Striking workers brave the cold to march

2011-07-04 11:03

Striking engineering workers started marching in a cold Johannesburg today to demand better wages.

National Union of Metalworkers of SA (Numsa) members, some wrapped in blankets, started marching from the Workers’ Library in Newtown just before noon, to press for a 13% salary increase as opposed to the 7% offered by their employers.

Workers, most of them wearing red Numsa T-shirts over bulky winter clothes, filled the square outside the library.
Some carried sticks and others, placards.

Police kept an eye on the crowd as it was entertained with music played over a loud-speaker on the back of a bakkie.
The SA Communist Party said its leaders would participate in the march in solidarity with the engineering workers.

“It is time now that we decisively put capital on the back foot and undermine its growing arrogance and hold on the lives of ordinary South Africans,” the SACP said in a statement.

The National Union of Mineworkers (NUM) also issued a statement of support.

“We appeal to the employer bodies in the steel, engineering, paper, print and chemicals to accede to these reasonable demands,” said NUM general secretary Frans Baleni.

“There should be no going back in our fight for a living wage. It is not negotiable to earn a decent wage, it is a ‘must deliver’.”
Several trade unions, representing about 170?000 workers, took part in the strike today.

“Workers are striking in Johannesburg, Port Elizabeth, East London and Cape Town,” said Numsa spokesman Castro Ngobese.
Mpumalanga and KwaZulu-Natal workers would hold demonstrations today, while workers in the Free State and Northern Cape would start their work stoppage tomorrow.

Numsa, which represents about 120?000 workers, would be joined by five other trade unions representing at least another 50?000 workers.

According to the Steel Engineering Industries Federation of SA’s (Seifsa) website, it had received strike notifications from the Chemical Energy Paper Printing Wood and Allied Workers’ Union (Ceppwawu), and the Metal and Electrical Workers Union (Mewusa).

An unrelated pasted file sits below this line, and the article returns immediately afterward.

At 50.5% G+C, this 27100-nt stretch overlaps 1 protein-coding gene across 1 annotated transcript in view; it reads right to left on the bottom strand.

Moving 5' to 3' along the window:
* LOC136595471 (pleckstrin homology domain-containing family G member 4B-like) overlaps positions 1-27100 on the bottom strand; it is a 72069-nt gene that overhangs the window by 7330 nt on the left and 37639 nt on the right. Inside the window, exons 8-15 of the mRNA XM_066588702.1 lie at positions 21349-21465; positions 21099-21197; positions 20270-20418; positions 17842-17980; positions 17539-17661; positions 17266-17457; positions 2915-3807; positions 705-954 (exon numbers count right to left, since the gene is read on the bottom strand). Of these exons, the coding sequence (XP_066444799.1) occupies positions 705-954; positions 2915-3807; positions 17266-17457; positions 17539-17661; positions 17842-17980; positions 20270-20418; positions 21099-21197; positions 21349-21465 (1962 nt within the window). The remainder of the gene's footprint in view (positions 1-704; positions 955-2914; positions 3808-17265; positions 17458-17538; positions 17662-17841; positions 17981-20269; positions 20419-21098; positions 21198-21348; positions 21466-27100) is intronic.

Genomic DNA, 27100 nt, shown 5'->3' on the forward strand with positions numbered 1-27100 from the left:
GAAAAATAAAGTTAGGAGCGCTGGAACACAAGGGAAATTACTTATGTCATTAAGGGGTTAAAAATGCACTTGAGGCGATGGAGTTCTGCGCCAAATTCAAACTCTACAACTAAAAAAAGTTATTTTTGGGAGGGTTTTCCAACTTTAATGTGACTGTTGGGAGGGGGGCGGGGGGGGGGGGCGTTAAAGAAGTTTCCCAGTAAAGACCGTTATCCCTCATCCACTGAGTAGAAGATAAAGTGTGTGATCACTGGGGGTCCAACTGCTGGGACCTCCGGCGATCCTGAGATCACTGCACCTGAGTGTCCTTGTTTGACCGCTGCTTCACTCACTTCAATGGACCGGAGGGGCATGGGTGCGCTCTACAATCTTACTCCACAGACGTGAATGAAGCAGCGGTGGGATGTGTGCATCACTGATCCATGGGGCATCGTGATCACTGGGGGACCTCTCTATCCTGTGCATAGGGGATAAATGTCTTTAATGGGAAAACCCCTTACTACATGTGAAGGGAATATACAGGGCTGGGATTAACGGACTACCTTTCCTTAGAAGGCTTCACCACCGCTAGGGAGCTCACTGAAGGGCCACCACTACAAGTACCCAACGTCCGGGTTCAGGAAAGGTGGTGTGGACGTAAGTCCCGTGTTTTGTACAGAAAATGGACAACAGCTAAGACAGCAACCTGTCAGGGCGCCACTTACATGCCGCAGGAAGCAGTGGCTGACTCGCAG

United Association of SA (Uasa) senior manager Johan van Niekerk said Uasa, Solidarity and the SA Equity Workers Association (Saewa), would also participate.

He said Uasa members were preparing to march in Johannesburg this morning.

“The employers’ salary offer did not meet our demands,” said Van Niekerk.

Ceppwawu plastics sector co-ordinator Clement Chitja said the six unions were working together.

“We all have the same common demands,” he said.

The Metal and Engineering Industries Bargaining Council (MEIBC) today said that while wage negotiations were reaching the “power play stage”, it was confident an agreement would be reached.

“The council has urged all employers to follow the industry-accepted principle of ‘no work, no pay, no discipline’ in the event of protected industrial action.”

The MEIBC said it had received notices of intended lock-out action from Seifsa.

The strike started today after the Labour Court’s weekend dismissal of an application for an interdict to stop the strike, brought by the Plastic Converters’ Association.

“The Labour Court decision effectively upholds the right of all employees and employers in the industry to engage in protected industrial action today in the metal and engineering industry,” the MEIBC said.

Seifsa represents 28 employer-organisations. In a notice posted on its website in May, it said the metal industry’s four-year wage and conditions of employment agreement would expire on June 30.

The agreement covered 9?000 companies and about 348?000 workers.

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